• Jackson
  • Jones
  • Lamar
  • Leake
  • Lee
  • Madison
  • Marshall
  • Neshoba

The governor’s criteria for stricter measures includes more than 500 cases per 100,000 residents or more than 200 cases over a two-week period. The most recent period under scrutiny was Monday, Oct. 5, through Sunday, Oct. 18.

The measures also mandate hospitals to reserve 10% of their capacity for COVID-19 patients, and limit gathering to groups of 10 indoors and 50 outdoors.

Asked why Reeves excluded polling places from the mandates, the governor indicated he would not interfere with a citizen’s right to vote by forcing voters to wear masks. He does expect most voters to wear masks at the polls and to practice social distancing, however.

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Flaggs to recommend allowing the bar at LD’s Kitchen to reopen

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(photo by David Day)

On Tuesday morning, Vicksburg Mayor George Flaggs Jr. plans to recommend to the city’s Board of Mayor and Aldermen that the bar and lounge of LD’s Kitchen be allowed to reopen under new management, enhanced security features and capacity restrictions, effective Tuesday, Oct. 27, at 6 p.m.

The bar and lounge portion of LD’s Kitchen, located at 1111 Mulberry St., was ordered closed by the Board of Mayor and Aldermen earlier this month following a late-night shooting Oct. 6 that left three people injured. Wade Carter, 31, subsequently died of his injuries Oct. 9.

The suspected shooter, James Earl Winters, 29, remains at large.

On Oct. 8, Flaggs announced he would seek to have the bar declared a public nuisance.

“He wanted another opportunity to keep his legacy, his business open,” Flaggs said about owner L.D. Prentiss when asked what changed his mind.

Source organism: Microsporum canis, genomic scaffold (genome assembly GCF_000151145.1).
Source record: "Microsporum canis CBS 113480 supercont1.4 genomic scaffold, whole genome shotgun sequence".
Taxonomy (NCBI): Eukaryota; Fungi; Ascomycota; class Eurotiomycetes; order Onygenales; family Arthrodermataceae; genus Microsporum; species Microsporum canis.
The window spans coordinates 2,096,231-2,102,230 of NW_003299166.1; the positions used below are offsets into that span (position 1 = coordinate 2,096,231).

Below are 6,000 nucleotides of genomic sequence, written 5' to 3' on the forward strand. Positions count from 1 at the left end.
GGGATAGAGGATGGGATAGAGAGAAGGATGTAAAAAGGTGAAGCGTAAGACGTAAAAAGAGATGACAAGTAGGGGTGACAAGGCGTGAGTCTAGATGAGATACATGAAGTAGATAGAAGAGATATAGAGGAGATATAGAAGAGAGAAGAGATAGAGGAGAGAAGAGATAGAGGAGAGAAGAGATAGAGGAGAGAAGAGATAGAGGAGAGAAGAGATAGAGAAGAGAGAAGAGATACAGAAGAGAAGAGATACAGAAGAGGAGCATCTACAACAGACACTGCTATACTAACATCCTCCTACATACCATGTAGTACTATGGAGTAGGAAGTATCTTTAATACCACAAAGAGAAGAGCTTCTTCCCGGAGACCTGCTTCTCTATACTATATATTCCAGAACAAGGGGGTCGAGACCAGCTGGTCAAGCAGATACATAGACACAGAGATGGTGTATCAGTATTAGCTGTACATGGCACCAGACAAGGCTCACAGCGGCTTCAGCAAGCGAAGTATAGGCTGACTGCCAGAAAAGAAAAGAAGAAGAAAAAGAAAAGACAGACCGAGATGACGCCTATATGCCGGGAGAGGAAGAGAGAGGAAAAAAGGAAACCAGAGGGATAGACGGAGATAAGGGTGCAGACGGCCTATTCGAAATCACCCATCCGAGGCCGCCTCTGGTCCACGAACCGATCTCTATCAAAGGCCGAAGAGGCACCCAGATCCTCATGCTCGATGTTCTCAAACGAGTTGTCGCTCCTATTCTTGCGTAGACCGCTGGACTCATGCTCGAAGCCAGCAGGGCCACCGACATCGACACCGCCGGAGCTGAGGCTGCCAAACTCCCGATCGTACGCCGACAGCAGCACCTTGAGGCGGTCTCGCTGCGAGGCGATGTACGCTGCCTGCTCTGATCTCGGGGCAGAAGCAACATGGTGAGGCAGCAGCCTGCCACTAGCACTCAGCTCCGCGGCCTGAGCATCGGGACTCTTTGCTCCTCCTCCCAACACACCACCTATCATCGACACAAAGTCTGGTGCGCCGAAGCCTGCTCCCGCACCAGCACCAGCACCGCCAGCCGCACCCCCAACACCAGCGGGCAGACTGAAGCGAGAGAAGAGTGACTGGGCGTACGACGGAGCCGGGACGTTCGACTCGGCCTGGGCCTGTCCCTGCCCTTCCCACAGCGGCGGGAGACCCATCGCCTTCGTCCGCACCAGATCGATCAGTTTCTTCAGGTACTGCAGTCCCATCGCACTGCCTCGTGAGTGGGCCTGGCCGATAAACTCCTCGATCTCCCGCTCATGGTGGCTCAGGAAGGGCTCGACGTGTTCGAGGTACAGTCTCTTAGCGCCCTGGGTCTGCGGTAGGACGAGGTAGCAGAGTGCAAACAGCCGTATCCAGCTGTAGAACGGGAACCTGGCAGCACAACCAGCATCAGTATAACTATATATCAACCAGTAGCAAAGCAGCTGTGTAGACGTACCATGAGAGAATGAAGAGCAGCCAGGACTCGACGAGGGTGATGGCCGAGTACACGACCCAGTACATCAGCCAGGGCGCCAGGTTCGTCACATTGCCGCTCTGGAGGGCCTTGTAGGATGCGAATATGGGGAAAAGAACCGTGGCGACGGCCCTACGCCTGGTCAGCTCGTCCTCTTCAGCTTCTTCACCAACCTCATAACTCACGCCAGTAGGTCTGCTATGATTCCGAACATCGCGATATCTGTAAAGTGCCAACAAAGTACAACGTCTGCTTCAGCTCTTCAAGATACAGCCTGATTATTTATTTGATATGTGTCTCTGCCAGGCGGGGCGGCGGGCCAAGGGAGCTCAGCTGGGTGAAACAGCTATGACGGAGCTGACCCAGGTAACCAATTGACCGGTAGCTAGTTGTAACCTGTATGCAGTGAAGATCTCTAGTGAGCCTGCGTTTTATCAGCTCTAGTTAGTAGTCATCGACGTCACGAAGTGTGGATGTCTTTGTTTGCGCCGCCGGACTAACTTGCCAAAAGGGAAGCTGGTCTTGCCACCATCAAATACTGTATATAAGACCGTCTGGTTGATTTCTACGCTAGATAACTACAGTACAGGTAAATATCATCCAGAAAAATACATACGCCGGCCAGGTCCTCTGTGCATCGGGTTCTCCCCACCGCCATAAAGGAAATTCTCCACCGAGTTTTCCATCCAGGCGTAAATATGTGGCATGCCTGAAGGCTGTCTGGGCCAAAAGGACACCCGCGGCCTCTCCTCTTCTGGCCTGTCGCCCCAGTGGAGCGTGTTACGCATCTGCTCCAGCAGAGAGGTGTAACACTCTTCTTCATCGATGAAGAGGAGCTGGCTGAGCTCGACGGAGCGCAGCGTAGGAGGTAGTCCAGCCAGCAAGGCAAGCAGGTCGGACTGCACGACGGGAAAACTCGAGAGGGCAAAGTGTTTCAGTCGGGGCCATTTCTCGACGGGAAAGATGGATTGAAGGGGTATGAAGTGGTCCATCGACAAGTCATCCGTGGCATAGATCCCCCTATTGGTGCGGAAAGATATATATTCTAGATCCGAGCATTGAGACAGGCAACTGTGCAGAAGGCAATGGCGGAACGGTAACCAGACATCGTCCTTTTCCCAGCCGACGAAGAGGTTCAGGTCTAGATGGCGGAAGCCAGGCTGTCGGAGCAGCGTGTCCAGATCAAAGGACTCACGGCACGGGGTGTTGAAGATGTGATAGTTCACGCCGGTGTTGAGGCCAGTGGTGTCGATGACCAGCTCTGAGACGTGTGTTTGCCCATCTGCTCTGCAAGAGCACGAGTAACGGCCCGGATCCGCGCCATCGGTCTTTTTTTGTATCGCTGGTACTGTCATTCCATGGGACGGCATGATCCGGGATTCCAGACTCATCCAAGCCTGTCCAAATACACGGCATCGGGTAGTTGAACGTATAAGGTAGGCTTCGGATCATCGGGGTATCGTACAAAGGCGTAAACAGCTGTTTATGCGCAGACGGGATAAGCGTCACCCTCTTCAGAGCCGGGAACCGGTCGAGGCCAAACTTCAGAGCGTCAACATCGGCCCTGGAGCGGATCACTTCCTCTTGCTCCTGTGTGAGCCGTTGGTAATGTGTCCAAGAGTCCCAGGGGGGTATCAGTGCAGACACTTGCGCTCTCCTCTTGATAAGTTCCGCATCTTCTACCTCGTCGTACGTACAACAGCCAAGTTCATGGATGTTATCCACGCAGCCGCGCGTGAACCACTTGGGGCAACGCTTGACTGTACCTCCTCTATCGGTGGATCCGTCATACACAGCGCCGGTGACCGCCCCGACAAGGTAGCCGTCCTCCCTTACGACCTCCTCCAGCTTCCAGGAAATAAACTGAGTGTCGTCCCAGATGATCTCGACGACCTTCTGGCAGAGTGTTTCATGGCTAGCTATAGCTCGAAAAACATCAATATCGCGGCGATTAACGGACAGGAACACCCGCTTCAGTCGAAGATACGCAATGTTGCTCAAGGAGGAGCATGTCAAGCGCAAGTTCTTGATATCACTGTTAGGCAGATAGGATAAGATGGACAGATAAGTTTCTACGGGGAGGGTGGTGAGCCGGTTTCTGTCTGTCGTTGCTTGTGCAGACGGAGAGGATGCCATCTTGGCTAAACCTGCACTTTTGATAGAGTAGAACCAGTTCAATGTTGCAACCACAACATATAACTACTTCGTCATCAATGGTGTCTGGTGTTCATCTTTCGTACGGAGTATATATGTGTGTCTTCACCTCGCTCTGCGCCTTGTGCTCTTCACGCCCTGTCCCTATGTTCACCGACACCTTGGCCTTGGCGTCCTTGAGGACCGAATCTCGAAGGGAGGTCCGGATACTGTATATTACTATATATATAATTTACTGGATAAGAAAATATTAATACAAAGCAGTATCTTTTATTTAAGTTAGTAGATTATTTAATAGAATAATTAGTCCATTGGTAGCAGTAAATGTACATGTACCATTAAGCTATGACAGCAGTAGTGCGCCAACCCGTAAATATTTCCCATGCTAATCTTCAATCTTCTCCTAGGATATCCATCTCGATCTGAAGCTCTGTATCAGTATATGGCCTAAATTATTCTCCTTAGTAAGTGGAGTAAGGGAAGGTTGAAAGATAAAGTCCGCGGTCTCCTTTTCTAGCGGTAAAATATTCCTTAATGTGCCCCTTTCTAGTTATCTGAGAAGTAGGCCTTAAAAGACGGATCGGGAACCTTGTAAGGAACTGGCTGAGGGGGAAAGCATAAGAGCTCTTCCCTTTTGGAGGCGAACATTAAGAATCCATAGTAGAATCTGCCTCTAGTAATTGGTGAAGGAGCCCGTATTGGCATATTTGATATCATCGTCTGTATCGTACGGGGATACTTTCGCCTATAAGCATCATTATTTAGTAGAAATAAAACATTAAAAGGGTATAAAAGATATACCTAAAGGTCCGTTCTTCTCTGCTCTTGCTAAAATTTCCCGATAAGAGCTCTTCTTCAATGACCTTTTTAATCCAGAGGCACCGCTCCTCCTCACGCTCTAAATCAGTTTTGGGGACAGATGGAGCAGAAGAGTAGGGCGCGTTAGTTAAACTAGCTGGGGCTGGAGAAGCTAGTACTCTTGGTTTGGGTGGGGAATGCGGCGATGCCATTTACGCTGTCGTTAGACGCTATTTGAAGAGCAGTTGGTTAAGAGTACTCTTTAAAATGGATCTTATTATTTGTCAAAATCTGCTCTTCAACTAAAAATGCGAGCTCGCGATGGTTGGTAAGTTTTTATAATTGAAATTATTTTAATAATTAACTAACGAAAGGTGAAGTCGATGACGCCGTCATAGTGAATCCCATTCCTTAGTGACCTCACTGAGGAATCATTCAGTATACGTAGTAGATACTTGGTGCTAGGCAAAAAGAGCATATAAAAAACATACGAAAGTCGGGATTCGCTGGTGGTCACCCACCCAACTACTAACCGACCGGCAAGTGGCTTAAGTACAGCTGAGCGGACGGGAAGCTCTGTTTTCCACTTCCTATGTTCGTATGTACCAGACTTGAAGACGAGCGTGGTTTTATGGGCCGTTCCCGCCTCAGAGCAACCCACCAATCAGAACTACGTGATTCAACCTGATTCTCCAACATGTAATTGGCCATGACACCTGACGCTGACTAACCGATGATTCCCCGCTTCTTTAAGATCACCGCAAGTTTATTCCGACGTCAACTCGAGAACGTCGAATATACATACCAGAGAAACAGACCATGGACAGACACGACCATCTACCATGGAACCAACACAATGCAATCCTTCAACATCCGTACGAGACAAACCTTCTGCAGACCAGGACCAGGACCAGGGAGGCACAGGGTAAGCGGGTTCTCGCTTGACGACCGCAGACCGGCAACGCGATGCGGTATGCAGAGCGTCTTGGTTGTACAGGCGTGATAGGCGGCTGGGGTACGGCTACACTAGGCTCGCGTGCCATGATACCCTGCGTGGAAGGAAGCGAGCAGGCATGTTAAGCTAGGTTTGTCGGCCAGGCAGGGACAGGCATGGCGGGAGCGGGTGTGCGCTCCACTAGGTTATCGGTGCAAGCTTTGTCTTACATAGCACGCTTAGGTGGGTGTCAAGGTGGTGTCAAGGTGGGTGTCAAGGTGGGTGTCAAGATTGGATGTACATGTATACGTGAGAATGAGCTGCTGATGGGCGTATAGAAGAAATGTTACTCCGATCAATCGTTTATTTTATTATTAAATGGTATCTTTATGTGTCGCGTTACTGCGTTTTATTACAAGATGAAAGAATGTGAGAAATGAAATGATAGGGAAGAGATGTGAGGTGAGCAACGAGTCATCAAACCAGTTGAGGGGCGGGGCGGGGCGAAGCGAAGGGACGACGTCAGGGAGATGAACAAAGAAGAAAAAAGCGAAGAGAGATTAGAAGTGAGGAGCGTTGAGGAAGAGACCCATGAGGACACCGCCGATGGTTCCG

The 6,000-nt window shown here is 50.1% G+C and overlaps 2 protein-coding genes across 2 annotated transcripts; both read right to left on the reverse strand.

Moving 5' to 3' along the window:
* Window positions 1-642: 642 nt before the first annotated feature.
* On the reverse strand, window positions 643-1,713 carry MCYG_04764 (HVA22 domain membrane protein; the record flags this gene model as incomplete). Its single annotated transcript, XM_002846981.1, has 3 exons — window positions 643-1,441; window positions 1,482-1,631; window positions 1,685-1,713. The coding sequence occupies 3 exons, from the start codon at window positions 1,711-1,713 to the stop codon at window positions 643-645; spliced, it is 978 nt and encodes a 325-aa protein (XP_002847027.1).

The mayor indicated that he has been in discussions with Prentiss’ attorney Marshall Sanders to come to a resolution. The agreement will avoid court and litigation costs for the city.

Prentiss, who waived the right to a hearing before the board, agreed to have someone else manage the bar portion of the business, to new hours (opening at 6 p.m.) and additional security measures. The resolution will likely be released to the public Tuesday afternoon.

In a conversation about the resolution, the mayor said South Ward Alderman Alex Montour will probably not agree to the resolution; however, the mayor expects North Ward Alderman Michael Mayfield to sign off, giving Flaggs the majority needed.

Before the bar opens again, Police Chief Milton Moore will do walk through to ensure the agreement is being adhered to, Flaggs said.

“I’m willing to give him another shot at this,” he said.

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Warren County taking over repairs to sinkhole on Mt. Alban Road

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Warren County has taken over repairs to a sinkhole on Mt. Alban and Culkin roads.

The sinkhole opened Friday morning caused by a water line leak. The leak was repaired and the road patched Friday afternoon by the Culkin Water District, but the repairs did not withstand the torrential rain Friday night.

County Engineer Keith O’Keefe informed the Warren County Board of Supervisors Monday morning during a work session that he and County Road Manager Jamie Cain had visited the site over the weekend and again this morning. O’Keefe said he felt County Road Management was better equipped to handle the repairs in a timely manner.

The sinkhole, and the cavern that developed under the road, was from an abandoned water line that had been leaking for an extended period. District 1 Supervisor Edward Herring expressed his concerns that there were other, similar issues throughout the district.

O’Keefe said the county crews would compact the soil and use rock on top. He added that they would allow the area to settle before repairing the asphalt.

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Vicksburg
63°
Fog
7:17am6:17pm CDT
Feels like: 63°F
Wind: 5mph N
Humidity: 95%
Pressure: 30.09"Hg
UV index: 0
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79/68°F
79/52°F
61/45°F